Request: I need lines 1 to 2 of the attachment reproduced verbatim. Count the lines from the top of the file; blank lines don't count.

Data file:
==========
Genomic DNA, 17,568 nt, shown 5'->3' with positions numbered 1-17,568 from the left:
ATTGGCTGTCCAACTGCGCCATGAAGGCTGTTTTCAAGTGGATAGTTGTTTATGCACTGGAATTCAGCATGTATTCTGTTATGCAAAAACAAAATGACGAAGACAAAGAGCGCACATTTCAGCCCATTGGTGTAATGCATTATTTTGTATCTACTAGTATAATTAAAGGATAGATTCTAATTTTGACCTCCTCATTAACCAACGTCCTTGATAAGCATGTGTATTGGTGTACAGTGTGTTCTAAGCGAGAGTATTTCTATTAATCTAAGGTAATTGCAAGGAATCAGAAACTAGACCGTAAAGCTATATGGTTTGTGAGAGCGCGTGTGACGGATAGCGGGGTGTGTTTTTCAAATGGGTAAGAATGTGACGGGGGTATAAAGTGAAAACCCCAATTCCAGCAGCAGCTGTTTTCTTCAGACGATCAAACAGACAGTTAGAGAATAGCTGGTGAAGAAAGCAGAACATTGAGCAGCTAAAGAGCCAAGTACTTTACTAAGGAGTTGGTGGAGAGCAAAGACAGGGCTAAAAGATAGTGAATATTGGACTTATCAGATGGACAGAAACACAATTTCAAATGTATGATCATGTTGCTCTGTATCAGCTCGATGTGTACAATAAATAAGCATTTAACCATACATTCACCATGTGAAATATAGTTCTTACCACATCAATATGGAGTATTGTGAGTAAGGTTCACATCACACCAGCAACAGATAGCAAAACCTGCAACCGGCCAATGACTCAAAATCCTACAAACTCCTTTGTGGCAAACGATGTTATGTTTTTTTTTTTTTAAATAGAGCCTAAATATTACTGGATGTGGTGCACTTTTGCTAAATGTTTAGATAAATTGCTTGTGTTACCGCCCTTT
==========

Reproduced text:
Genomic DNA, 17,568 nt, shown 5'->3' with positions numbered 1-17,568 from the left:
ATTGGCTGTCCAACTGCGCCATGAAGGCTGTTTTCAAGTGGATAGTTGTTTATGCACTGGAATTCAGCATGTATTCTGTTATGCAAAAACAAAATGACGAAGACAAAGAGCGCACATTTCAGCCCATTGGTGTAATGCATTATTTTGTATCTACTAGTATAATTAAAGGATAGATTCTAATTTTGACCTCCTCATTAACCAACGTCCTTGATAAGCATGTGTATTGGTGTACAGTGTGTTCTAAGCGAGAGTATTTCTATTAATCTAAGGTAATTGCAAGGAATCAGAAACTAGACCGTAAAGCTATATGGTTTGTGAGAGCGCGTGTGACGGATAGCGGGGTGTGTTTTTCAAATGGGTAAGAATGTGACGGGGGTATAAAGTGAAAACCCCAATTCCAGCAGCAGCTGTTTTCTTCAGACGATCAAACAGACAGTTAGAGAATAGCTGGTGAAGAAAGCAGAACATTGAGCAGCTAAAGAGCCAAGTACTTTACTAAGGAGTTGGTGGAGAGCAAAGACAGGGCTAAAAGATAGTGAATATTGGACTTATCAGATGGACAGAAACACAATTTCAAATGTATGATCATGTTGCTCTGTATCAGCTCGATGTGTACAATAAATAAGCATTTAACCATACATTCACCATGTGAAATATAGTTCTTACCACATCAATATGGAGTATTGTGAGTAAGGTTCACATCACACCAGCAACAGATAGCAAAACCTGCAACCGGCCAATGACTCAAAATCCTACAAACTCCTTTGTGGCAAACGATGTTATGTTTTTTTTTTTTTAAATAGAGCCTAAATATTACTGGATGTGGTGCACTTTTGCTAAATGTTTAGATAAATTGCTTGTGTTACCGCCCTTT